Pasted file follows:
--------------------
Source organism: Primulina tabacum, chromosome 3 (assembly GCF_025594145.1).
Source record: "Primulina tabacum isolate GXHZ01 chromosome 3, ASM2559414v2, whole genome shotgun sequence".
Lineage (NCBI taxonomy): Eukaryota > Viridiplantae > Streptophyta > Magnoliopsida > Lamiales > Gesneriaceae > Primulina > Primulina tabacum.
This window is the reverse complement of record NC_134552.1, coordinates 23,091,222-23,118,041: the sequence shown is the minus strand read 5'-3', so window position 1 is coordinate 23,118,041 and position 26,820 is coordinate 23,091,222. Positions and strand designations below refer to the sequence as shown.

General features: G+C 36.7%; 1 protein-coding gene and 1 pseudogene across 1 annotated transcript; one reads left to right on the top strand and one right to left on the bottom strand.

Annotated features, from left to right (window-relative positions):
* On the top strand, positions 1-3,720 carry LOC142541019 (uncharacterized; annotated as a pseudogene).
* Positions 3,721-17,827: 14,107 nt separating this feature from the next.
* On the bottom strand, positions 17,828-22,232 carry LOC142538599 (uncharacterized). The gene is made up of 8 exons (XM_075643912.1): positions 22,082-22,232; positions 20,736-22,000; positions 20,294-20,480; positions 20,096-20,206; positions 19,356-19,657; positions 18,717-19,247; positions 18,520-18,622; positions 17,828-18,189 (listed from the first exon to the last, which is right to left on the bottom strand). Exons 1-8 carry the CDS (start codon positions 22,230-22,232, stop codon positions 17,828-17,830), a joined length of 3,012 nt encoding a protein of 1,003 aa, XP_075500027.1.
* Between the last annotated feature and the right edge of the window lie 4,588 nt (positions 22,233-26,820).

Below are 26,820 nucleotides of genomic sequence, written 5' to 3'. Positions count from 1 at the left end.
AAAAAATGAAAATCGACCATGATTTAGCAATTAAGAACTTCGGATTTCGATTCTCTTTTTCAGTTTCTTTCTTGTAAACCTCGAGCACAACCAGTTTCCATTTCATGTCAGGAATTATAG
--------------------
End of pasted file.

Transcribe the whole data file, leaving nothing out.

Source organism: Primulina tabacum, chromosome 3 (assembly GCF_025594145.1).
Source record: "Primulina tabacum isolate GXHZ01 chromosome 3, ASM2559414v2, whole genome shotgun sequence".
Lineage (NCBI taxonomy): Eukaryota > Viridiplantae > Streptophyta > Magnoliopsida > Lamiales > Gesneriaceae > Primulina > Primulina tabacum.
This window is the reverse complement of record NC_134552.1, coordinates 23,091,222-23,118,041: the sequence shown is the minus strand read 5'-3', so window position 1 is coordinate 23,118,041 and position 26,820 is coordinate 23,091,222. Positions and strand designations below refer to the sequence as shown.

General features: G+C 36.7%; 1 protein-coding gene and 1 pseudogene across 1 annotated transcript; one reads left to right on the top strand and one right to left on the bottom strand.

Annotated features, from left to right (window-relative positions):
* On the top strand, positions 1-3,720 carry LOC142541019 (uncharacterized; annotated as a pseudogene).
* Positions 3,721-17,827: 14,107 nt separating this feature from the next.
* On the bottom strand, positions 17,828-22,232 carry LOC142538599 (uncharacterized). The gene is made up of 8 exons (XM_075643912.1): positions 22,082-22,232; positions 20,736-22,000; positions 20,294-20,480; positions 20,096-20,206; positions 19,356-19,657; positions 18,717-19,247; positions 18,520-18,622; positions 17,828-18,189 (listed from the first exon to the last, which is right to left on the bottom strand). Exons 1-8 carry the CDS (start codon positions 22,230-22,232, stop codon positions 17,828-17,830), a joined length of 3,012 nt encoding a protein of 1,003 aa, XP_075500027.1.
* Between the last annotated feature and the right edge of the window lie 4,588 nt (positions 22,233-26,820).

Below are 26,820 nucleotides of genomic sequence, written 5' to 3'. Positions count from 1 at the left end.
AAAAAATGAAAATCGACCATGATTTAGCAATTAAGAACTTCGGATTTCGATTCTCTTTTTCAGTTTCTTTCTTGTAAACCTCGAGCACAACCAGTTTCCATTTCATGTCAGGAATTATAG